The US Department of Justice has convicted Jessica Leeann Sledge. An unfamiliar name, but still someone with a lot on her plate. The woman from Pelahatchie (Mississippi) will receive a ten-year prison sentence because she wanted to hire an assassin using bitcoin.
Sledge was sentenced to the statutory maximum of 120 months in prison for "using 'interstate commerce facilities' to commit murder for hire". That's what attorney Darren J. LaMarca writes.
According to the dossier, Sledge tried to contact a hit man online between September 2021 and November 2021. She sent bitcoin payments to the man three times. The total amount involved was $10,000.
However, without Sledge's knowledge, the "hitman" was an undercover agent. She was therefore indirectly and unknowingly in contact with an agent.
The woman was arrested in November last year. In addition to a ten-year prison sentence, Sledge was fined $1,000. She will also be placed under supervision for three years from the time she is released.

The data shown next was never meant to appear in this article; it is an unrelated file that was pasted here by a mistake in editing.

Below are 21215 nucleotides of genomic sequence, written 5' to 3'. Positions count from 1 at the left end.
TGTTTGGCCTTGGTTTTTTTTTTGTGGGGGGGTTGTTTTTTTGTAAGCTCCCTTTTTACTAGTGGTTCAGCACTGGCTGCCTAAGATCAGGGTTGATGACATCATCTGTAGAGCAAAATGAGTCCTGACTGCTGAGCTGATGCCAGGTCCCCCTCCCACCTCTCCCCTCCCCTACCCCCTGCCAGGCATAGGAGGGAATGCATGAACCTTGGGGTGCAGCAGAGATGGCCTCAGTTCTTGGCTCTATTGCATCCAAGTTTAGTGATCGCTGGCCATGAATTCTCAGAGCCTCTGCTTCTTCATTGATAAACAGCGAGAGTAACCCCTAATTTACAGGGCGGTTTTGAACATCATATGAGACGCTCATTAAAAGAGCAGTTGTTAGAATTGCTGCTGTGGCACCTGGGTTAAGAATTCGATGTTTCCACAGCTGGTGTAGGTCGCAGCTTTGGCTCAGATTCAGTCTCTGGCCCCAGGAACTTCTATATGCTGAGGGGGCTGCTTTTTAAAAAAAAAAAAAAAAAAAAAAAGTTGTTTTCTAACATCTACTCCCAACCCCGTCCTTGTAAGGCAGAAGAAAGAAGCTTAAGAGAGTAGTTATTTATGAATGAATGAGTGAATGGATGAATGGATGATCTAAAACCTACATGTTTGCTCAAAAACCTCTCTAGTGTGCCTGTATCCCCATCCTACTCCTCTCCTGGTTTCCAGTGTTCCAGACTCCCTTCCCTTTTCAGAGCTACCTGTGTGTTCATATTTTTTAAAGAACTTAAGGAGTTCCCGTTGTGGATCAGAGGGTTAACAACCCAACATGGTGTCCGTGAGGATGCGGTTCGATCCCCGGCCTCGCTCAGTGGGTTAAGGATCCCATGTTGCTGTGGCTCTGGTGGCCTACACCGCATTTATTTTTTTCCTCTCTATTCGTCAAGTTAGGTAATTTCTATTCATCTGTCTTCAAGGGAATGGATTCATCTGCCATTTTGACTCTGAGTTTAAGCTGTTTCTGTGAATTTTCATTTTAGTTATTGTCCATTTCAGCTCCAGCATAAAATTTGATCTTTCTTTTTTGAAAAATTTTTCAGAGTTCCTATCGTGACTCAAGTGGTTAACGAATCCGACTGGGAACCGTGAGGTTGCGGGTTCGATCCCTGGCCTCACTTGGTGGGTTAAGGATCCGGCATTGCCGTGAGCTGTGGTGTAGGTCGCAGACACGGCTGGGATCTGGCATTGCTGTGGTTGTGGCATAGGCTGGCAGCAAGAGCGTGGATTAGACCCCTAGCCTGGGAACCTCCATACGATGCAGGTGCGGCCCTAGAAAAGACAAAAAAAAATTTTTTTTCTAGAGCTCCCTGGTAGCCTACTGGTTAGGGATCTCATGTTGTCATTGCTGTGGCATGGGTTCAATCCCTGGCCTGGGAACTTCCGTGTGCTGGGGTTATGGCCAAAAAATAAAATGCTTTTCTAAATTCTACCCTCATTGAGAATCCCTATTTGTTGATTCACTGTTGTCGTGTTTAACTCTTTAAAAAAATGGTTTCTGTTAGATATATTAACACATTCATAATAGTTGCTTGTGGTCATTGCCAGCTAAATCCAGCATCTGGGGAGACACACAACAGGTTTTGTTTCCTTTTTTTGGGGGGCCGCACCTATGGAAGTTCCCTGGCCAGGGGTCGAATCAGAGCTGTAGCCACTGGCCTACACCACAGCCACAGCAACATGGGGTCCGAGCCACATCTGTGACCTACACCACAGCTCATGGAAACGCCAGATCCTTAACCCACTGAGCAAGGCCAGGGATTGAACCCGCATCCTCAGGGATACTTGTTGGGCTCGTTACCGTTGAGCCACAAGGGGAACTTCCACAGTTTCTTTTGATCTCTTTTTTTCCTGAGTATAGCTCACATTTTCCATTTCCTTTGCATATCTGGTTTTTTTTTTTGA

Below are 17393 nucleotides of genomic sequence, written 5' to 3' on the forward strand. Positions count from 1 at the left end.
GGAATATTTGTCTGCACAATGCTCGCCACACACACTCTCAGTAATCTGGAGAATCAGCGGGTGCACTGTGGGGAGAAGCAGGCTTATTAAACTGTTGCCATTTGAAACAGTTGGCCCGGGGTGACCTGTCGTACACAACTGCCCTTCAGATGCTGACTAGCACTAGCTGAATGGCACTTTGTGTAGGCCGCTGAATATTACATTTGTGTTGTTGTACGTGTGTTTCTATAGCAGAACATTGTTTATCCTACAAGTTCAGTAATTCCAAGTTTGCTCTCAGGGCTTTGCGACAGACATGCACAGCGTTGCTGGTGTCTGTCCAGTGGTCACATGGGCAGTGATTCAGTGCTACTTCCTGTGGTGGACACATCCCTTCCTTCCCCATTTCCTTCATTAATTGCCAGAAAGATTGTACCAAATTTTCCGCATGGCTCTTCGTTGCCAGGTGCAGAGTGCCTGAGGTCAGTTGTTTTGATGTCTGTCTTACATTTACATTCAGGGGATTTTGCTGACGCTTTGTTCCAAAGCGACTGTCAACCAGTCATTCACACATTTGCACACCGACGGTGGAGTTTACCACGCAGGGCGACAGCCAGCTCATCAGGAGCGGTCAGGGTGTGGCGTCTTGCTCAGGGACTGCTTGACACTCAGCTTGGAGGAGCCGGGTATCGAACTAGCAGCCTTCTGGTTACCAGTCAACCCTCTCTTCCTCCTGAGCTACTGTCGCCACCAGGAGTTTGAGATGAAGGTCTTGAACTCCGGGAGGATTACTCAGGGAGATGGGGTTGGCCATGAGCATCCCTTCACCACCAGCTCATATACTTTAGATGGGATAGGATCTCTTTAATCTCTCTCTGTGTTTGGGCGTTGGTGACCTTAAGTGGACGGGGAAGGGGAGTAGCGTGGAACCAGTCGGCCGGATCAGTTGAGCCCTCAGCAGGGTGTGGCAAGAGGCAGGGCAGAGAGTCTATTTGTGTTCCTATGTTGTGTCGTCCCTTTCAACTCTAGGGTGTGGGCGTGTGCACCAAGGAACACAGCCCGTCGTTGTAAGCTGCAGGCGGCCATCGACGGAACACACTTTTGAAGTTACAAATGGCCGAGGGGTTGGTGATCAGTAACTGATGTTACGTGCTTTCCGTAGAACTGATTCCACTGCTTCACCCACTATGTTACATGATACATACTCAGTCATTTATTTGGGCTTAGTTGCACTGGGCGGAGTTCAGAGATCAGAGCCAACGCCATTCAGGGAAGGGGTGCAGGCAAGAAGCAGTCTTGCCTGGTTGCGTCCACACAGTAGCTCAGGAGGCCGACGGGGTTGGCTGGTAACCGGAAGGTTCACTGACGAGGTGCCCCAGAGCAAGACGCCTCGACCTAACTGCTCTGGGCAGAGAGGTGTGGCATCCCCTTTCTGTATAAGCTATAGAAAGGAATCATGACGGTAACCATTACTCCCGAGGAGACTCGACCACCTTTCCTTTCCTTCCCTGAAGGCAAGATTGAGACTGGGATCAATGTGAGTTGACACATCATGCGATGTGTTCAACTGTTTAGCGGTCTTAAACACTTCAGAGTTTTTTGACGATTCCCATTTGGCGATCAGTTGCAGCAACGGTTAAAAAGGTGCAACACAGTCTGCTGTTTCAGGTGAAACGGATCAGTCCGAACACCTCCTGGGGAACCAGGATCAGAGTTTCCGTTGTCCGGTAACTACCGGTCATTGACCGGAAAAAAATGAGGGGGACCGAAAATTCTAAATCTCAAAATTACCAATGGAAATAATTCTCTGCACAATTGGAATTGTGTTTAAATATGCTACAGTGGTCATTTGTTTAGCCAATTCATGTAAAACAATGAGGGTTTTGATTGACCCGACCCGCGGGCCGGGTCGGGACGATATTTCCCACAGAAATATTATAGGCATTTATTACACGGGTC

The bitcoin payments (totalling $10,000) were made when the largest crypto-currency cost about $55,000. The payment is now still worth about $5,800 (if the law enforcement officials did not sell it themselves).
It seemed like a convenient move: a bitcoin payment that no one can stop. Typically, bitcoin is seen as a privacy-friendly payment method.
However, all payments are forever stored in the blockchain, so any future mistake could be fatal. Money flows can be analysed and even mixers do not appear to be watertight. Incidentally, a lightning payment provides a completely different kind of privacy, due to the onion structure of the network.
In this case, privacy did not matter at all: the counterparty was an agent himself.